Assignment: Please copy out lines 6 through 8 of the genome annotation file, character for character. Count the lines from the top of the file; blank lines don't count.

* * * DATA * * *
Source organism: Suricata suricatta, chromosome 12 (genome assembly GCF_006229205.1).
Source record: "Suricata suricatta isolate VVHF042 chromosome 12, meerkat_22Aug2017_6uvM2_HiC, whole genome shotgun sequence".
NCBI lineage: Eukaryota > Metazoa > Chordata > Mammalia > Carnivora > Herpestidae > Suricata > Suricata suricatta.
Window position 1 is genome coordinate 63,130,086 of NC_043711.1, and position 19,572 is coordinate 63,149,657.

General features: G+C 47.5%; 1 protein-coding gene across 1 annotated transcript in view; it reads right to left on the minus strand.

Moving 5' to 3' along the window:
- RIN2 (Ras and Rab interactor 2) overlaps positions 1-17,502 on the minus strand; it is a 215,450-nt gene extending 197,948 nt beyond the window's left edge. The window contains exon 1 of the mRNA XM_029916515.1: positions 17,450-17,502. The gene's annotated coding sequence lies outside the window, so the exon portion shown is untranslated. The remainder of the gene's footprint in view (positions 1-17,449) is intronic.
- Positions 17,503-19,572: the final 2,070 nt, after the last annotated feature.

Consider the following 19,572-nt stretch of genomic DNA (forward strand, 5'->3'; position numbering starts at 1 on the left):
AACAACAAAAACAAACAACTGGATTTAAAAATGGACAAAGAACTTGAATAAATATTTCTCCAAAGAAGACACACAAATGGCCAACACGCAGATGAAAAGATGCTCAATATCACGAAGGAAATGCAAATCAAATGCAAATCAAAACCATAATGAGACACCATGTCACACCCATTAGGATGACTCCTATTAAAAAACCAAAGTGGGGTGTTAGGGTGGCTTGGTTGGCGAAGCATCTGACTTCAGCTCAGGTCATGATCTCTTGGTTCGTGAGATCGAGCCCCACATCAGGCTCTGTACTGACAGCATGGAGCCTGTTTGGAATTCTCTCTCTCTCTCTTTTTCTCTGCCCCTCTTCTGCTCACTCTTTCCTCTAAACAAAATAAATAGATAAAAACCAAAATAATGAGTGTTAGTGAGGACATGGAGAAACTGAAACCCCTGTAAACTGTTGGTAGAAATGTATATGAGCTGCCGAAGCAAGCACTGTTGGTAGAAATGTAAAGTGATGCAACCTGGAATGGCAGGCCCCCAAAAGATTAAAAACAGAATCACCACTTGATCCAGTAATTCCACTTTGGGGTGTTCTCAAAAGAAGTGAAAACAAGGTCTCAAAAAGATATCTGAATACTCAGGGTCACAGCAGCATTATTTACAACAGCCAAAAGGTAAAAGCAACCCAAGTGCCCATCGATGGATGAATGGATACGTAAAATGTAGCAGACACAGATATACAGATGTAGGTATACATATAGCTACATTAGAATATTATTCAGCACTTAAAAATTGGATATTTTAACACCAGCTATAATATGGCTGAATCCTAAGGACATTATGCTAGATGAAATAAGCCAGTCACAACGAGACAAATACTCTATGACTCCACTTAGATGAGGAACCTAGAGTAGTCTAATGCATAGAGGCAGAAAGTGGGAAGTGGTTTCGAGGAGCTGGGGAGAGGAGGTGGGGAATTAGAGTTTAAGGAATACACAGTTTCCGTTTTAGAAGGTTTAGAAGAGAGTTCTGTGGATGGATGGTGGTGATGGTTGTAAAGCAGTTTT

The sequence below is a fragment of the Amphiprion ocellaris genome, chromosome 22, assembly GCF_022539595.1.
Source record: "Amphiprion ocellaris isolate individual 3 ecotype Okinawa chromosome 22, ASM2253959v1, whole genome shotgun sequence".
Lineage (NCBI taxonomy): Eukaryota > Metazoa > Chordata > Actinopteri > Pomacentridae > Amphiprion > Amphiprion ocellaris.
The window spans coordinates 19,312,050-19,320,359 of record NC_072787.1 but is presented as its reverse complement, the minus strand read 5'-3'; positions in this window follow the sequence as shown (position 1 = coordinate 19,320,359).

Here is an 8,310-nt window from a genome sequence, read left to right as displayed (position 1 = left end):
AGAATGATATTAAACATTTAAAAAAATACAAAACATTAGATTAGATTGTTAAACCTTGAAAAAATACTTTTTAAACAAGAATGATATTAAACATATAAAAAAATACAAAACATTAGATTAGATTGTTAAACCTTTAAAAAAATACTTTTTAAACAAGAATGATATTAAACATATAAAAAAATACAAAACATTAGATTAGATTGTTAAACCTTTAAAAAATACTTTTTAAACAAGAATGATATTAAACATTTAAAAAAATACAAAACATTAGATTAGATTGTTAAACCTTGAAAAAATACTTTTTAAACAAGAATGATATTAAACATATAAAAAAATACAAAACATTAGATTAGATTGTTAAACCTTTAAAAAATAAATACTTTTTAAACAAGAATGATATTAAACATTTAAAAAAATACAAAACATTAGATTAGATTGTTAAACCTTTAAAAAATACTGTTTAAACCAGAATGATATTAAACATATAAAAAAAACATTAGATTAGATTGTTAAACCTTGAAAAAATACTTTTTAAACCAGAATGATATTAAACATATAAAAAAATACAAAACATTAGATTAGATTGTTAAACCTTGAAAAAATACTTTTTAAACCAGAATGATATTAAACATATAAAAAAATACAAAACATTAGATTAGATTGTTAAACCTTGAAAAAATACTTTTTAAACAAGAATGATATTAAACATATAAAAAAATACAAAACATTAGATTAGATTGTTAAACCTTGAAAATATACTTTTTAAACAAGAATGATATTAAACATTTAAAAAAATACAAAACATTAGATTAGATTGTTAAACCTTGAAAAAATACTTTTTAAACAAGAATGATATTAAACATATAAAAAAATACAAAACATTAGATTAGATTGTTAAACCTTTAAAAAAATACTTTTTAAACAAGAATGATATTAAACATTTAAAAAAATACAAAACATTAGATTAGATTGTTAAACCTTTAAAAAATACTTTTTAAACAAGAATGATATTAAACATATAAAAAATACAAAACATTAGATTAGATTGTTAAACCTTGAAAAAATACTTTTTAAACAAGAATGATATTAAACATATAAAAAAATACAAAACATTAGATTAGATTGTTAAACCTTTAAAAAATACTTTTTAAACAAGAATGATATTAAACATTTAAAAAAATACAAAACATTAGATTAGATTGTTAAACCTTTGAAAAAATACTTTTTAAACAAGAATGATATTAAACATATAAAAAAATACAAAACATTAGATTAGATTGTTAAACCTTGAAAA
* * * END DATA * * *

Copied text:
Moving 5' to 3' along the window:
- RIN2 (Ras and Rab interactor 2) overlaps positions 1-17,502 on the minus strand; it is a 215,450-nt gene extending 197,948 nt beyond the window's left edge. The window contains exon 1 of the mRNA XM_029916515.1: positions 17,450-17,502. The gene's annotated coding sequence lies outside the window, so the exon portion shown is untranslated. The remainder of the gene's footprint in view (positions 1-17,449) is intronic.
- Positions 17,503-19,572: the final 2,070 nt, after the last annotated feature.